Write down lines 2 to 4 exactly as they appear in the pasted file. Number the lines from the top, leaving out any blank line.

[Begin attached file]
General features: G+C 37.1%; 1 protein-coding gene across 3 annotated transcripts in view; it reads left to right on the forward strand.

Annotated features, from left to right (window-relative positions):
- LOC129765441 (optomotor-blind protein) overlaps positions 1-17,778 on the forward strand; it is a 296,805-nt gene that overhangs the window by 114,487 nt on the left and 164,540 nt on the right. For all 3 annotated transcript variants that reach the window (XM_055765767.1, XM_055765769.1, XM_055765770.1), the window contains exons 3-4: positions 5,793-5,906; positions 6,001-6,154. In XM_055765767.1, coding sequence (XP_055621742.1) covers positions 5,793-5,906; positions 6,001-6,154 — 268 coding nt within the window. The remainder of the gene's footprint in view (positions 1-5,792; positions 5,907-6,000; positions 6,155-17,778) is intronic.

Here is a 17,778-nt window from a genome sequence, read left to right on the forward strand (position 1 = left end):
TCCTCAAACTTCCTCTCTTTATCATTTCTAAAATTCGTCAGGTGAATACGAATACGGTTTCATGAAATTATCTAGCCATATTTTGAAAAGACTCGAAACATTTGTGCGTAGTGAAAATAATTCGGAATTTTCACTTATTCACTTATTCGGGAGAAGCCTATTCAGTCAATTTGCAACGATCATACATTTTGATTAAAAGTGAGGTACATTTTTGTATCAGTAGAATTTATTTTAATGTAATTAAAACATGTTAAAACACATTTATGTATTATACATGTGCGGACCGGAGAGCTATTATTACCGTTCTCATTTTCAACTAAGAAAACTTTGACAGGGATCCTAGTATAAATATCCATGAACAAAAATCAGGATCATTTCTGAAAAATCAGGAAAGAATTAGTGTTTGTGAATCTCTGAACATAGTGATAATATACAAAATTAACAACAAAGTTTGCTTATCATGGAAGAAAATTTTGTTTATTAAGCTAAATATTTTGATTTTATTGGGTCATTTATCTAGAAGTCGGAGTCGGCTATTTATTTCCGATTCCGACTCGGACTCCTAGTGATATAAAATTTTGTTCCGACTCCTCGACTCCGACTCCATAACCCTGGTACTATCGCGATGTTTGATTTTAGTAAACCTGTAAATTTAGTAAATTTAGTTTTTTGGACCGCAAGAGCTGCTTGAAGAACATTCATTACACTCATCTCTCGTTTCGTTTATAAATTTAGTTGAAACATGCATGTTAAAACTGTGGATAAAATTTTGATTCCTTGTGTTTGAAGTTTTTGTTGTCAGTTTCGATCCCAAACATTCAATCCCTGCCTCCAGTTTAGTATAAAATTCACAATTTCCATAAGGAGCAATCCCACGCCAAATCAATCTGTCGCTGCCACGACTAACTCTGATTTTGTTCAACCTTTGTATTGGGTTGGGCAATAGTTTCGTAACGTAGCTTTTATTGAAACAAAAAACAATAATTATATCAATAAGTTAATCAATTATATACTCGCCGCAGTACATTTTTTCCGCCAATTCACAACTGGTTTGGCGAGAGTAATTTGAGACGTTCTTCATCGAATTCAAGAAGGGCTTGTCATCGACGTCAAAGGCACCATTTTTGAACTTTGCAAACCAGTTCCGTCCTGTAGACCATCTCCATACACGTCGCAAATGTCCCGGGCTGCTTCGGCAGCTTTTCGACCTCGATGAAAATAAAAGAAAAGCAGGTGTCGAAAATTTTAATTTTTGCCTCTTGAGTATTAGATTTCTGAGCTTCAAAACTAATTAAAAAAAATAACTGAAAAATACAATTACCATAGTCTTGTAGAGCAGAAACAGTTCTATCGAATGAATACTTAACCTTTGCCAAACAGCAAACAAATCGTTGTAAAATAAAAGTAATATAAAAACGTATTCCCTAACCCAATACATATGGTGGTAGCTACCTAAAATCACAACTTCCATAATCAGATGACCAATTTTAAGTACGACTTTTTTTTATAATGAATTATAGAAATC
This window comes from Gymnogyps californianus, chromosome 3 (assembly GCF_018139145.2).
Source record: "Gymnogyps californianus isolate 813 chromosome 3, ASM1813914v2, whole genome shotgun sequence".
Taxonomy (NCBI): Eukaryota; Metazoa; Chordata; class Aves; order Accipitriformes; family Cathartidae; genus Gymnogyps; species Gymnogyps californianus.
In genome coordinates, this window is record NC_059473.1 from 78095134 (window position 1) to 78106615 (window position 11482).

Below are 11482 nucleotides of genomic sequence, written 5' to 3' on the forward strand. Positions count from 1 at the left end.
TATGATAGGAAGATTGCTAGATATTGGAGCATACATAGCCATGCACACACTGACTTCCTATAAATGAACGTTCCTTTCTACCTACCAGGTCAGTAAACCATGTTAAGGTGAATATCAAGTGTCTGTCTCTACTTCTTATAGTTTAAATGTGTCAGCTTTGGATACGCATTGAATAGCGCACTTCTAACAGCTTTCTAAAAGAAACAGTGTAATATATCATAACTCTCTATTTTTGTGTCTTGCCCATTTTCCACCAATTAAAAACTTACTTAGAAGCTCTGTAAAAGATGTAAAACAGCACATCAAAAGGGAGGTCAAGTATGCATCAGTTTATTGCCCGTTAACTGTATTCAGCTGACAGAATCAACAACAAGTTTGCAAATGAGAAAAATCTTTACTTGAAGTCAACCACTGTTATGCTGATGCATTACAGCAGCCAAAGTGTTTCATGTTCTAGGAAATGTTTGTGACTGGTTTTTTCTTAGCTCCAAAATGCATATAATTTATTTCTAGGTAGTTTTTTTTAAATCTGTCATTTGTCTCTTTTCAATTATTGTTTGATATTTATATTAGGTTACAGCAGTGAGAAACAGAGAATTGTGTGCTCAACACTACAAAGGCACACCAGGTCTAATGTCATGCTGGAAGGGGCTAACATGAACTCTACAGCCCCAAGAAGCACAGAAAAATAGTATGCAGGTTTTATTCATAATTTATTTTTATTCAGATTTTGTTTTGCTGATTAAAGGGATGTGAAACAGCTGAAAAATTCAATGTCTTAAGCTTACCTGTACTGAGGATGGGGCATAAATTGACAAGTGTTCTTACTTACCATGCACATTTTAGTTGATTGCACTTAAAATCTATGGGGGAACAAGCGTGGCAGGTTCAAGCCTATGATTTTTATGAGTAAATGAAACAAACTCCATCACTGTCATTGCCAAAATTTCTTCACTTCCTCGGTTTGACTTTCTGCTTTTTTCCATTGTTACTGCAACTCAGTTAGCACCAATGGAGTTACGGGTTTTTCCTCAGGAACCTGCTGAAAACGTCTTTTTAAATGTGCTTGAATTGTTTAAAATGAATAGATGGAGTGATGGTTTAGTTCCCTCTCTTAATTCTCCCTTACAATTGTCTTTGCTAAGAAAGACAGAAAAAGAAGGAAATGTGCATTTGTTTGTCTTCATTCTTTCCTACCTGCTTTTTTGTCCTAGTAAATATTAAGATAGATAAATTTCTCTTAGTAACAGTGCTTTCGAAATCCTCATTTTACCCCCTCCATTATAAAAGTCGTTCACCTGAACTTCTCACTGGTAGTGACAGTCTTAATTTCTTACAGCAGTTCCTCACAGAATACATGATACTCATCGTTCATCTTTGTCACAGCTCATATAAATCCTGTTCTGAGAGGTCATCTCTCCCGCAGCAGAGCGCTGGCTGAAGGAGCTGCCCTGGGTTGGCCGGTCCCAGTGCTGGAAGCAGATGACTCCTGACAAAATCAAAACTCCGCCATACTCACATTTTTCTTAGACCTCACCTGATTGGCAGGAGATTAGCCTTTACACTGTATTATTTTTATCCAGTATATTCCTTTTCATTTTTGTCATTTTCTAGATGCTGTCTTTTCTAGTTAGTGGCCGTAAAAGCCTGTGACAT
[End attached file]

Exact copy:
Annotated features, from left to right (window-relative positions):
- LOC129765441 (optomotor-blind protein) overlaps positions 1-17,778 on the forward strand; it is a 296,805-nt gene that overhangs the window by 114,487 nt on the left and 164,540 nt on the right. For all 3 annotated transcript variants that reach the window (XM_055765767.1, XM_055765769.1, XM_055765770.1), the window contains exons 3-4: positions 5,793-5,906; positions 6,001-6,154. In XM_055765767.1, coding sequence (XP_055621742.1) covers positions 5,793-5,906; positions 6,001-6,154 — 268 coding nt within the window. The remainder of the gene's footprint in view (positions 1-5,792; positions 5,907-6,000; positions 6,155-17,778) is intronic.

Here is a 17,778-nt window from a genome sequence, read left to right on the forward strand (position 1 = left end):